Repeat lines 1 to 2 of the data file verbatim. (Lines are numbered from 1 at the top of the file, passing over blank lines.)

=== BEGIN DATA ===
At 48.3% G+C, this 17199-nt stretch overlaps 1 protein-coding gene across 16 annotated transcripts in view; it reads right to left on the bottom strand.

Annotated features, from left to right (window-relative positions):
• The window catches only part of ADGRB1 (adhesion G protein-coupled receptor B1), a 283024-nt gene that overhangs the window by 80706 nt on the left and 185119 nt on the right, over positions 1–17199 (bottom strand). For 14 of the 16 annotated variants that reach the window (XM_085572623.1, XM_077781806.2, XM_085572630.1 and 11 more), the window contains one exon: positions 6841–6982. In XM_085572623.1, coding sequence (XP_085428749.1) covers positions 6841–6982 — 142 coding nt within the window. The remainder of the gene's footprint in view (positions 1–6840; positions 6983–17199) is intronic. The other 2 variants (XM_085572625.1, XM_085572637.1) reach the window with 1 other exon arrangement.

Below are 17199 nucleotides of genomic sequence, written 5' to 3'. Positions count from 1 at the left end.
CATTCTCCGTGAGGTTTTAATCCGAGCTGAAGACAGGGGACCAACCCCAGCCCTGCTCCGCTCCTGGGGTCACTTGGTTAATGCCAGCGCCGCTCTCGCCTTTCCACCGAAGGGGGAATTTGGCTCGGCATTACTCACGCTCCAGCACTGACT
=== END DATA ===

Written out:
At 48.3% G+C, this 17199-nt stretch overlaps 1 protein-coding gene across 16 annotated transcripts in view; it reads right to left on the bottom strand.

Annotated features, from left to right (window-relative positions):